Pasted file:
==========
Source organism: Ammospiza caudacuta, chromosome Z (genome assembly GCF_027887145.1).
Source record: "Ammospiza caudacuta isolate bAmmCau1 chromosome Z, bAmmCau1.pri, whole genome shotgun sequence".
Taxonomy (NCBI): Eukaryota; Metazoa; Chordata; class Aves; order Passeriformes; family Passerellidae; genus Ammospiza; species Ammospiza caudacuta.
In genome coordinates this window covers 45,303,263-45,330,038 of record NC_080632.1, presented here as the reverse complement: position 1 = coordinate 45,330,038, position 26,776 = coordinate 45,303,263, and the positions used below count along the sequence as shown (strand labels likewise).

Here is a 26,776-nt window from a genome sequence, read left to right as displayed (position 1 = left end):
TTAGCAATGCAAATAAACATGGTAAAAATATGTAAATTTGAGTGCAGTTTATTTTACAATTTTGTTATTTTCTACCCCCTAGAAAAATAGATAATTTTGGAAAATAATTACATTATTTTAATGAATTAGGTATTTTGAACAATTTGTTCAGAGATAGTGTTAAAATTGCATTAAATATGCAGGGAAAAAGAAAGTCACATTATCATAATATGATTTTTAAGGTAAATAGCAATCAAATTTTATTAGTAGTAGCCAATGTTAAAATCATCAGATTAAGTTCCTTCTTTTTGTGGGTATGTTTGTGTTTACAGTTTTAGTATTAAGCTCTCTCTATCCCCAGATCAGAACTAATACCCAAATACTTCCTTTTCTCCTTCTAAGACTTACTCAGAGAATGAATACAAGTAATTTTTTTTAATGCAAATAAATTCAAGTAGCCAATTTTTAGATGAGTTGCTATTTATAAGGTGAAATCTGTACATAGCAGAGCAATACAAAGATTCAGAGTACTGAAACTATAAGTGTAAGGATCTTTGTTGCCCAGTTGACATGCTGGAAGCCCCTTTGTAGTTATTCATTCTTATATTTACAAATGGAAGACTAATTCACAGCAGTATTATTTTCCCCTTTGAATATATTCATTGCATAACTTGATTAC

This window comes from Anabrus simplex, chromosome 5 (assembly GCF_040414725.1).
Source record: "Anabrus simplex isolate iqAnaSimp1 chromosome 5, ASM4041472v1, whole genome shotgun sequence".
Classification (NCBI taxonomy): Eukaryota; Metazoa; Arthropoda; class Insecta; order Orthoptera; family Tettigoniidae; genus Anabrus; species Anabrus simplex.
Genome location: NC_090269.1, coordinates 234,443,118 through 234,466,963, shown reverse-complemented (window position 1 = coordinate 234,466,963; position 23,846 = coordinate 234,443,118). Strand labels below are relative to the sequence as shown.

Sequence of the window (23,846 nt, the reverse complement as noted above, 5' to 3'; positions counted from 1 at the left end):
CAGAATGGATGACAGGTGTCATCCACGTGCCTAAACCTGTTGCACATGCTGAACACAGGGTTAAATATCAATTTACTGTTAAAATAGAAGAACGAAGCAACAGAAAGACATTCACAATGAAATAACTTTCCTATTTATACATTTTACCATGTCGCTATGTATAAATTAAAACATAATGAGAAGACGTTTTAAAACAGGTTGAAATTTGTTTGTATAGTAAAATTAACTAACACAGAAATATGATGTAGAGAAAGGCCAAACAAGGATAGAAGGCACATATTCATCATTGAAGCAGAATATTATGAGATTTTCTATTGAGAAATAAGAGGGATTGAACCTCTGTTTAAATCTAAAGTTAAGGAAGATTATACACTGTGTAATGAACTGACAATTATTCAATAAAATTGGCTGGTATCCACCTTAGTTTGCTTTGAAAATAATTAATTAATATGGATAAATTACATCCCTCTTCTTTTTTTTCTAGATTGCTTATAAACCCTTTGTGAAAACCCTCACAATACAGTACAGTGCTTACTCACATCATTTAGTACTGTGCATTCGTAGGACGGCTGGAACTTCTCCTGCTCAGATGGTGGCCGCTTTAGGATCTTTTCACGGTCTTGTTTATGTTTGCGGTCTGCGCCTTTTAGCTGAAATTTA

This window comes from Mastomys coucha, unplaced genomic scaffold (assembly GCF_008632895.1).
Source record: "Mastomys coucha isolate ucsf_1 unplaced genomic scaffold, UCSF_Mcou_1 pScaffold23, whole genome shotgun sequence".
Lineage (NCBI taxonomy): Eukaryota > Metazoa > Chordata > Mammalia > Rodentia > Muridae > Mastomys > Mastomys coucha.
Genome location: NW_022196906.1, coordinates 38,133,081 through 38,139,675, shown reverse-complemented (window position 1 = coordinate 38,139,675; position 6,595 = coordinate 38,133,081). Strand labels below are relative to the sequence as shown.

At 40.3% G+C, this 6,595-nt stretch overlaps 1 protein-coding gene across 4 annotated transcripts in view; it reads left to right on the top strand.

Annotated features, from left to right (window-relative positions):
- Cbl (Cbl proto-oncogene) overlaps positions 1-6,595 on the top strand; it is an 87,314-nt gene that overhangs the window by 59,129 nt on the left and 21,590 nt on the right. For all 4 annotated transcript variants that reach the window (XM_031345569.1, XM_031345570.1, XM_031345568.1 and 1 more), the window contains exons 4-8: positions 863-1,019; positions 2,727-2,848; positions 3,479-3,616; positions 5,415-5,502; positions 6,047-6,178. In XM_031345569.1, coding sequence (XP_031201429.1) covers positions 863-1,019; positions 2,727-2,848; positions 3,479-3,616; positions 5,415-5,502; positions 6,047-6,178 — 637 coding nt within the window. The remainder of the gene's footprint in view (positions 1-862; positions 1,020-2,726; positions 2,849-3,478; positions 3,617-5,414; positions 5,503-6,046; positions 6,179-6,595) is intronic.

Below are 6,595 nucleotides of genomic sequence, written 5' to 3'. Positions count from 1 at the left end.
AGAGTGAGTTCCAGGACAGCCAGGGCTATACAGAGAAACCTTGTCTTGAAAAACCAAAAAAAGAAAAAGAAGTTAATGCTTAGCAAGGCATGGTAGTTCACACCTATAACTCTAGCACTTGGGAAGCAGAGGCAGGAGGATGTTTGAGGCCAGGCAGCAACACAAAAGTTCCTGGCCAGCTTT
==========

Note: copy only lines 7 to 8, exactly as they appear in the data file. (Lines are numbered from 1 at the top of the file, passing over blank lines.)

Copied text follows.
This window comes from Anabrus simplex, chromosome 5 (assembly GCF_040414725.1).
Source record: "Anabrus simplex isolate iqAnaSimp1 chromosome 5, ASM4041472v1, whole genome shotgun sequence".